CHALLENGING TORONTO’S PLANNING POLICIES – A TRIPLE DUPLEX BY BATAY-CSORBA ARCHITECTS

These days TORONTO is breaking its architectural mold, and this Triple Duplex is one possible example. The design was created in response to a challenge from Globe and Mail architecture critic ALEX BOZIKOVIC, who invited four firms to submit models that challenge the city’s housing policies. The Triple Duplex is one of them.

Batay-Csorba Architects said the TORONTO metropolitan area has 6-million residents, and that number is expected to double by 2041. There’s a need for creative housing solutions, and this low-rise building would contain six units, requiring two adjacent lots. The duplexes would be placed back-to-back – with one in the front, one in the middle and one in the rear.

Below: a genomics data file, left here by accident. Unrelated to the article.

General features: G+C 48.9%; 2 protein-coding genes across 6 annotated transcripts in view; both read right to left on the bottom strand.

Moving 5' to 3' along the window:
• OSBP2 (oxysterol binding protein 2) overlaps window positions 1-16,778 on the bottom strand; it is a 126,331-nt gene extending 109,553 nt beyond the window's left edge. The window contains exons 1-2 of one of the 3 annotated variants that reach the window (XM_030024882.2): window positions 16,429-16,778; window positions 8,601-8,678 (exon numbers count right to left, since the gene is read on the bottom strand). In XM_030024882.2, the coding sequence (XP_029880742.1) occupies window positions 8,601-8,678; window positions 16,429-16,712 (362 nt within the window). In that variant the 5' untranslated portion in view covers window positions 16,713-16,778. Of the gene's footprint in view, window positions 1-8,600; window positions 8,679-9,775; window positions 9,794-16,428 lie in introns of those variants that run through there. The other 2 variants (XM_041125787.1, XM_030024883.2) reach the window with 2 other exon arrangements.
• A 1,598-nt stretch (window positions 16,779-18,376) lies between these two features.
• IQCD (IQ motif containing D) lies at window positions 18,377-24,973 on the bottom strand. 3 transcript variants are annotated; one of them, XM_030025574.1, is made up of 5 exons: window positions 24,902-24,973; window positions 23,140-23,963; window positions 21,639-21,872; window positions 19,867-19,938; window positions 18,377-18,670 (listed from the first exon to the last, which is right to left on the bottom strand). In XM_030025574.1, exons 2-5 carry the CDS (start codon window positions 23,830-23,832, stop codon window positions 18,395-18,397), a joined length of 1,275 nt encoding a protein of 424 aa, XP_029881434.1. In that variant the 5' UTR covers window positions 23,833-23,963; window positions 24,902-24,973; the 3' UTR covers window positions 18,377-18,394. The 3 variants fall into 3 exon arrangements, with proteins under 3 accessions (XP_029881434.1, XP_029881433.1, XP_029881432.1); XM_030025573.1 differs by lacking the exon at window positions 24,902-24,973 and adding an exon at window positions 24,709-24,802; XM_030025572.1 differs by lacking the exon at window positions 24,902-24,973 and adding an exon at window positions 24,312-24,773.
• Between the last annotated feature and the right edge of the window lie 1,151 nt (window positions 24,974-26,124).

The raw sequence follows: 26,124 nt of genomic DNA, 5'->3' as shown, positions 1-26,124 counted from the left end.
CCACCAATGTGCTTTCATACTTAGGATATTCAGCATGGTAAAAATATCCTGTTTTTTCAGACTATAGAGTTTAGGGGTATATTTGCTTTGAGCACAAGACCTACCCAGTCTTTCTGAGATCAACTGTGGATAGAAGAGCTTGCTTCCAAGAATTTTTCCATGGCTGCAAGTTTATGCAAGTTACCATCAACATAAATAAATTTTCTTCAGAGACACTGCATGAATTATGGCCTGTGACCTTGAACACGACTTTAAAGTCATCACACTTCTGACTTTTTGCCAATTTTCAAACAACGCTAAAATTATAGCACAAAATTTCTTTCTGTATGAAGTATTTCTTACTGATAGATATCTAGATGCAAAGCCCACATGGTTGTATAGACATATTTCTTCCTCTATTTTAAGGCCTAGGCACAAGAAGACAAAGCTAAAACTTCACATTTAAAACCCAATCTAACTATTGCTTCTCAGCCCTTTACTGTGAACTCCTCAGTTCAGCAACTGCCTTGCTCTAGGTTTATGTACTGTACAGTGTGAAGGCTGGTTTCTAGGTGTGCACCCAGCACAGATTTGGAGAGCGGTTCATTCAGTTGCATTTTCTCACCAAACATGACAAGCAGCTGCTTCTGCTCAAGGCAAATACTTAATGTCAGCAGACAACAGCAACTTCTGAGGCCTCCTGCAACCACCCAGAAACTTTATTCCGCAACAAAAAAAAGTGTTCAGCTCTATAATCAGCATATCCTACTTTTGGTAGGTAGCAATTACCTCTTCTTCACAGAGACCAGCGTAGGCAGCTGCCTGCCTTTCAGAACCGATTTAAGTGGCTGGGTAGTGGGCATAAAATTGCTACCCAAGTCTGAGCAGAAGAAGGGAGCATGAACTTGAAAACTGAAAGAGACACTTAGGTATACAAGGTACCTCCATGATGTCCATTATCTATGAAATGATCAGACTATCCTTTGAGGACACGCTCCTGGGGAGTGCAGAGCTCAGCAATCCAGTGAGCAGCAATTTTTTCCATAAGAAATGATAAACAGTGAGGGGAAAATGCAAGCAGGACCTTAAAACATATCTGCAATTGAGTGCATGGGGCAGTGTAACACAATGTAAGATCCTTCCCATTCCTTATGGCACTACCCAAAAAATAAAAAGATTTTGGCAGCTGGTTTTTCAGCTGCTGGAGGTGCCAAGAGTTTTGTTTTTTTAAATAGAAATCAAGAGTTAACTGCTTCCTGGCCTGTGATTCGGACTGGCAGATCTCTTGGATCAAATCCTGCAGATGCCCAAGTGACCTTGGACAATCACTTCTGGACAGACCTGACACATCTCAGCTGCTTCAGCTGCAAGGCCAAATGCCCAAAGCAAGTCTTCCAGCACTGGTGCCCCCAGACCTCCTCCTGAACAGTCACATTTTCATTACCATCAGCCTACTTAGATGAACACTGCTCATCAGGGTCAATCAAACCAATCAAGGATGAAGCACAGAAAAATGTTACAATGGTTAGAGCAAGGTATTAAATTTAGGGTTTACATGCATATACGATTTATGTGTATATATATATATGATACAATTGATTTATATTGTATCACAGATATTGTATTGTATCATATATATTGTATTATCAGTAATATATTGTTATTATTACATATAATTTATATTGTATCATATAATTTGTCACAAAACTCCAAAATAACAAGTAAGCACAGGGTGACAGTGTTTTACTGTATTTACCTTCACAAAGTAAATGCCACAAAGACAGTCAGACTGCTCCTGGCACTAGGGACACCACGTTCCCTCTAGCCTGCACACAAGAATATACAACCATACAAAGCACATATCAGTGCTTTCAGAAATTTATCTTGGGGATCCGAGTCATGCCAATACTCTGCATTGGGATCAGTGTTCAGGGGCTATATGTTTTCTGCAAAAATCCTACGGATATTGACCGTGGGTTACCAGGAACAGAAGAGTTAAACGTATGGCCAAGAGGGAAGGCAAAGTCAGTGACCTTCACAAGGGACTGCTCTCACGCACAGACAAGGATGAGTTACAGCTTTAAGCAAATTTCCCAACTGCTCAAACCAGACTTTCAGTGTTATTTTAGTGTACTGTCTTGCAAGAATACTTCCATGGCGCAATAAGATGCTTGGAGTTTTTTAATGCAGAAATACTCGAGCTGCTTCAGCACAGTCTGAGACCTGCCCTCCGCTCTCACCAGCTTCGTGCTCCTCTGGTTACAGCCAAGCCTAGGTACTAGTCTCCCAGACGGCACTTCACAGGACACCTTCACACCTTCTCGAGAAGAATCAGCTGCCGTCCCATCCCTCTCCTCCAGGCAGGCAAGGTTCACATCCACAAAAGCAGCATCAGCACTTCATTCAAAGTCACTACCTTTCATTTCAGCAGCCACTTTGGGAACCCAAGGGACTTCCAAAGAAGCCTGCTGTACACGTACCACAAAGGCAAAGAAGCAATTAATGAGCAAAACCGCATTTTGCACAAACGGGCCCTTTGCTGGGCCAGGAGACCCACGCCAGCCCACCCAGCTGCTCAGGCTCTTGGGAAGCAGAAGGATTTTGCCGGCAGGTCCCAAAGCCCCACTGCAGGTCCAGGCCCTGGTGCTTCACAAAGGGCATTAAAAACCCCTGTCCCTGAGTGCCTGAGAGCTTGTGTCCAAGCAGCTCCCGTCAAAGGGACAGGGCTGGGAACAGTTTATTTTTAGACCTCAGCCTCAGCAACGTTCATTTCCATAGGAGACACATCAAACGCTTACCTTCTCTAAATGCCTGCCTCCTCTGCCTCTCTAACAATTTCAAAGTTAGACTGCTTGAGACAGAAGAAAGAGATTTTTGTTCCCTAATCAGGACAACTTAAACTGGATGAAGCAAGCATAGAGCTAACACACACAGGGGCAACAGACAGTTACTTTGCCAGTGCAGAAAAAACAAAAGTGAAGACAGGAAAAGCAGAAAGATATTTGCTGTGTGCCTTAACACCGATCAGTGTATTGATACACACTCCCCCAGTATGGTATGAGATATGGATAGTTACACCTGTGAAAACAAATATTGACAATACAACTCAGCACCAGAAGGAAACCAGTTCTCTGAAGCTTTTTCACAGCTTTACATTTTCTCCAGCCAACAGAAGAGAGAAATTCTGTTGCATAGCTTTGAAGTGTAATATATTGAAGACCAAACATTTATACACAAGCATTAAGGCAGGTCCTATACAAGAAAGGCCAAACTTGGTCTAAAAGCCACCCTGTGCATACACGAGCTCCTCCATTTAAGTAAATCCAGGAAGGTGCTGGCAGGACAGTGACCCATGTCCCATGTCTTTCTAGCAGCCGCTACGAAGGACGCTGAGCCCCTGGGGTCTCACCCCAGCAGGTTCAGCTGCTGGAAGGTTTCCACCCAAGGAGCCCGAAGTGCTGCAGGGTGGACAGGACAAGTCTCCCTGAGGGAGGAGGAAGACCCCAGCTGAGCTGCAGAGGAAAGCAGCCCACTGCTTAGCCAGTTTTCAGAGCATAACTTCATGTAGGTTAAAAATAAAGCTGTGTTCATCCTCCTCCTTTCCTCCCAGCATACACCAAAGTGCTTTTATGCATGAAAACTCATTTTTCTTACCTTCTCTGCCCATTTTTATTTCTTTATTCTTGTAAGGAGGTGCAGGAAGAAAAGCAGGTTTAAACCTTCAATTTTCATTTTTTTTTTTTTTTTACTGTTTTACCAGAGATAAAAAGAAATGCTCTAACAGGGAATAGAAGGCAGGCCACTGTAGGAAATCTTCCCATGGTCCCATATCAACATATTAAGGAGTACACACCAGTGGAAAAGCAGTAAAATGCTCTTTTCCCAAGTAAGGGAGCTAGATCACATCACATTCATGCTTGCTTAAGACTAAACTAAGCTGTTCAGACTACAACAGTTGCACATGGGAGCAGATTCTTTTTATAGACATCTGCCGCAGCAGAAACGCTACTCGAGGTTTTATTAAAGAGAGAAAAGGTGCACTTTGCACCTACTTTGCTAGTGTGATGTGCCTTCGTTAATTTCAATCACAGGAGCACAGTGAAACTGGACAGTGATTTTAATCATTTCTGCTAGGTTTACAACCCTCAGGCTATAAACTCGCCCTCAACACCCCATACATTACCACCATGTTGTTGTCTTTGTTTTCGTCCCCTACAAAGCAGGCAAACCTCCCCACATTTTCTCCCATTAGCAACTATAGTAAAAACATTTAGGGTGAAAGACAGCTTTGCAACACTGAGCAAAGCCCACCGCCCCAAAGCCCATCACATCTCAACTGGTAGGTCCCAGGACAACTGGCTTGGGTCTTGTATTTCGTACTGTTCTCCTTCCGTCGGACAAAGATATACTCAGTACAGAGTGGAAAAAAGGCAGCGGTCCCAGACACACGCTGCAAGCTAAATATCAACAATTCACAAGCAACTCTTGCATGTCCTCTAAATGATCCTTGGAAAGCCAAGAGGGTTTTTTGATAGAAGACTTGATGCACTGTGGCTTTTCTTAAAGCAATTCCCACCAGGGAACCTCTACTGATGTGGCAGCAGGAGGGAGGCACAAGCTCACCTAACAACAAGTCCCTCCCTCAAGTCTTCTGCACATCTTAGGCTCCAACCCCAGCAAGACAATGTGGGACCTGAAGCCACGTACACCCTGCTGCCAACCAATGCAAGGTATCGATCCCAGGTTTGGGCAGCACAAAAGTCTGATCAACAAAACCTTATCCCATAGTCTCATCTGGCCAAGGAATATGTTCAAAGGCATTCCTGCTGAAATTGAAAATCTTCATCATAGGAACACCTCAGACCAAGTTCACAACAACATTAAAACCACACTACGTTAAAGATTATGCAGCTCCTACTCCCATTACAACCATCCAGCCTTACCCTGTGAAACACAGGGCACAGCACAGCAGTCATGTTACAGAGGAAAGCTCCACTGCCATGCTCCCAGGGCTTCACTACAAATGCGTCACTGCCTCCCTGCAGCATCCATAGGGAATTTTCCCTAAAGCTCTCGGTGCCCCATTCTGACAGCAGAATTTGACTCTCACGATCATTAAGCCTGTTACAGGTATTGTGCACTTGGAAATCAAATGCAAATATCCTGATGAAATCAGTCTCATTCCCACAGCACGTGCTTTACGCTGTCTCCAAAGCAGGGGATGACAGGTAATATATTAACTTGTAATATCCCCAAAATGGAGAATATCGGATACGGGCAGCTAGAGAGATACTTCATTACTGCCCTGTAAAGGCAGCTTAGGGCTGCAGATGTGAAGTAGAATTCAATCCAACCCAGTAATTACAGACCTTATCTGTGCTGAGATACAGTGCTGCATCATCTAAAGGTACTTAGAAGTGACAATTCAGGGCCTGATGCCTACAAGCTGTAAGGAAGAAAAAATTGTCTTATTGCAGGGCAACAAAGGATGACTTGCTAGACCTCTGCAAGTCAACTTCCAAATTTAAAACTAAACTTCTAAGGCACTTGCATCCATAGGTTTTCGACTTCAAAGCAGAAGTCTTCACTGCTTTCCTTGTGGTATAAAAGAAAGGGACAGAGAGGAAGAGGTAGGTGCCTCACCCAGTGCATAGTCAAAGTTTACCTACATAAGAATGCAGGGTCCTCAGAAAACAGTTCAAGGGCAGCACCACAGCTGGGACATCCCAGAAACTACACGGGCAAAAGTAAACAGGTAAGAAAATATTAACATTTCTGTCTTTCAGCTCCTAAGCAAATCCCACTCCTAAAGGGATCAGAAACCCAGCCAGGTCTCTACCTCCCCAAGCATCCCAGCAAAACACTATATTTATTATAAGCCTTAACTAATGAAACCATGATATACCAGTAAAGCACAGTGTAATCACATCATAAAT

“When viewed from the street, the building’s sensitive massing is in keeping with the small-scale charm of the neighbourhood and disguises its density with that of the context,” the team said. – renderings by NORM LI

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One thought on “CHALLENGING TORONTO’S PLANNING POLICIES – A TRIPLE DUPLEX BY BATAY-CSORBA ARCHITECTS

  1. ‘the building’s sensitive massing is in keeping with the small-scale charm of the neighbourhood and disguises its density’. Try telling that to the Cabbagetown Preservation Association. No bay windows, no gables, then it’s not Toronto and must be forbidden.

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